Global News Journal
Beyond the World news headlines
(Updates to include U.N. statement on Ban in China)
Secretary-General Ban Ki-moon is gearing up for a campaign to retain his seat as the United Nations’ top official for another five years, U.N. diplomats say. This, rights advocates suggest, may be the reason he sidestepped the issue of human rights during his latest visit to China, his fourth in as many years. Ban did not raise the issue of Beijing’s alleged rights abuses during a meeting with Chinese President Hu Jintao on Monday. Nor did he call on the Chinese government to release jailed dissident Liu Xiaobo, this year’s Nobel Peace Prize winner.
“It is correct he did not discuss human rights (in China),” Ban’s spokesman Martin Nesirky told reporters in New York, adding that he also did not raise the issue of Liu’s detention. He noted that the secretary-general’s Oct. 8 statement on the 2010 Nobel Peace Prize “still stands.”
Ban’s carefully worded statement on the award, which was criticized as “mealy-mouthed” by Foreign Policy magazine’s Turtle Bay blog, did not call for Liu’s release and offered only indirect praise of his work as a dissident. (In contrast to Ban, the Nobel Committee praised Liu for his “long and non-violent struggle for fundamental human rights” and reiterated its belief in a “close connection between human rights and peace.”) In the same statement the U.N. chief was full of praise for Beijing: “Over the past years, China has achieved remarkable economic advances, lifted millions out of poverty, broadened political participation and steadily joined the international mainstream in its adherence to recognized human rights instruments and practices,” he said. Beijing was infuriated by the decision to give Liu the award, describing it as ”an obscenity.”
It’s not as if human rights are off-limits for the secretary-general. Hardly a week goes by in which Ban doesn’t publicly call on the military junta of Myanmar to release Nobel Peace Prize laureate Aung San Suu Kyi. His latest appeal to the leaders of the former Burma was issued on Friday, when he urged the government to release all political prisoners ahead of the country’s first election in 20 years, scheduled for Nov. 7.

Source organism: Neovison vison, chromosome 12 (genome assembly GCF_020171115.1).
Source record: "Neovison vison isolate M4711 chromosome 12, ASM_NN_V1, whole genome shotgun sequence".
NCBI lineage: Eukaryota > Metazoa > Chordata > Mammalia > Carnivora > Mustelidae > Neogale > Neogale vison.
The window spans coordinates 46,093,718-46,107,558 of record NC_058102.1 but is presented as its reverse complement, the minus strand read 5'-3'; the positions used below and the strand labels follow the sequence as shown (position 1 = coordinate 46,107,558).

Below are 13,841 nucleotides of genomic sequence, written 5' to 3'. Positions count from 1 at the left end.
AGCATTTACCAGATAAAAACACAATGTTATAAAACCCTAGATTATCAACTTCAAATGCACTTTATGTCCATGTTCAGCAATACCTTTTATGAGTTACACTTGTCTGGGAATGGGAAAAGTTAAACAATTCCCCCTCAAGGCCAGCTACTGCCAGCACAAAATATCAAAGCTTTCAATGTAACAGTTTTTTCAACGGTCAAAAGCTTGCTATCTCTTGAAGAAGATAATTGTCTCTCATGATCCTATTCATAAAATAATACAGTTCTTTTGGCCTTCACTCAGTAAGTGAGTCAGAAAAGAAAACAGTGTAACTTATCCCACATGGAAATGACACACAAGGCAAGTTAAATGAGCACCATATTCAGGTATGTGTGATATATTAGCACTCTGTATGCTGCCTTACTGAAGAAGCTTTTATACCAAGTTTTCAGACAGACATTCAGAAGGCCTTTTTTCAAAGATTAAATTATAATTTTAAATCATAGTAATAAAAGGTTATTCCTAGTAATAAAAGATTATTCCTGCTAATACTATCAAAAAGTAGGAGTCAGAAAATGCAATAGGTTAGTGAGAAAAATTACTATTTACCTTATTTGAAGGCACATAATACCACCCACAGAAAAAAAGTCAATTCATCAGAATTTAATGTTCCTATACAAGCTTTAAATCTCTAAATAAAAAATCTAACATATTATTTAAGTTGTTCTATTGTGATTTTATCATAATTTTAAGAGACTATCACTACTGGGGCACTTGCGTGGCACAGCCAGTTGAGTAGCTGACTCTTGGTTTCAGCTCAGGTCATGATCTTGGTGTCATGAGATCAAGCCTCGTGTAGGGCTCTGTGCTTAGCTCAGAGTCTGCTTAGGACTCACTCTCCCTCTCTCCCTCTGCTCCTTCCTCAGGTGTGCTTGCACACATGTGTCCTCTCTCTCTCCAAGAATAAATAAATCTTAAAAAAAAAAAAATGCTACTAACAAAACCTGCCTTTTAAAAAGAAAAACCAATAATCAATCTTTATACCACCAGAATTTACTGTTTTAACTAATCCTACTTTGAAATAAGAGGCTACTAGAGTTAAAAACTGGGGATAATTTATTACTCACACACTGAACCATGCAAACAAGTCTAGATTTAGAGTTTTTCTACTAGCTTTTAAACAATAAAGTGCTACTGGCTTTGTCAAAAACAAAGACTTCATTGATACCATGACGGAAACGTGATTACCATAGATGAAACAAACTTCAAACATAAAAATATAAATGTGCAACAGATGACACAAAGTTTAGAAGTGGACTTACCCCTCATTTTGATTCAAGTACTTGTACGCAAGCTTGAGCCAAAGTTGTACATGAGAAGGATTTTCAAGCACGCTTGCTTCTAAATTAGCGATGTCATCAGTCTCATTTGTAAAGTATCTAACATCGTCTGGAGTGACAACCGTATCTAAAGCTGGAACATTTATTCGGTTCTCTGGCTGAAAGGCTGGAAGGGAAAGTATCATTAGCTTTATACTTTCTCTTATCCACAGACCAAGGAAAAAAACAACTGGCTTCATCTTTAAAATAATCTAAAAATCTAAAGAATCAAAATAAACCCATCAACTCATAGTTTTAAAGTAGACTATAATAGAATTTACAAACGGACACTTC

from Tales from the Trail:
When President Barack Obama won the Nobel Peace Prize last October it caught most by surprise and sent his lawyers scurrying to quietly make sure that the president could receive the prestigious award without running afoul with the U.S. Constitution or federal law.
A provision in the Constitution, known as the Emoluments Clause, bars the receipt of any present, emolument, office or title of any kind from a "King, Prince or foreign State". When the Nobel prize was established more than a century ago, Alfred Nobel's will specified that the recipient of the peace award was to be chosen by a committee of five people elected by the Norwegian parliament known as the Storting.
Some say U.S. President Barack Obama’s Nobel Peace prize was at best premature, others say it should go to his speech writers and a number believe it’s groundless?
But what would Alfred Nobel think? That’s the question the Nobel Peace Centre in Oslo seeks to answer in an exhibition due to open to the public on Saturday.
“The relation between Nobel’s testament and Barack Obama’s visions and actions has become a global debate and the theme for this exhibition,” the centre’s director Bente Erichsen told Reuters a day before Obama picks up his Nobel in Oslo.
The exhibit itself resembles a library, where Obama’s speeches and deeds are documented side-by-side the words and will of the Swedish dynamite inventor. It includes a number of pictures revealing “the person who is Barack Obama”.
from The Great Debate:
It is a timeline rich in irony. On Dec. 10, Barack Obama will star at a glittering ceremony in Oslo to receive the 2009 Nobel Peace Prize. That's just nine days after he ordered 30,000 additional American troops into a war many of his fellow citizens think the U.S. can neither win nor afford.
from Environment Forum:
The surprise award of the Nobel Peace Prize to Barack Obama just nine months into his presidency on Friday may put pressure on him to visit a 190-nation meeting on a new U.N. climate treaty in Copenhagen.
The prize will be handed over in Oslo on Dec. 10, the anniversary of the 1896 death of the award's founder Alfred Nobel, and the U.N. talks will run in Copenhagen from Dec. 7-18. It takes about an hour to fly between the two Scandinavian capitals.
U.S. President Barack Obama has won the 2009 Nobel Peace Prize. The Norwegian Nobel Committee said Obama had been awarded the prize for his calls to reduce the world’s stockpiles of nuclear weapons and work towards restarting the stalled Middle East peace process.
The committee praised Obama for “his extraordinary efforts to strengthen international diplomacy and cooperation between peoples.”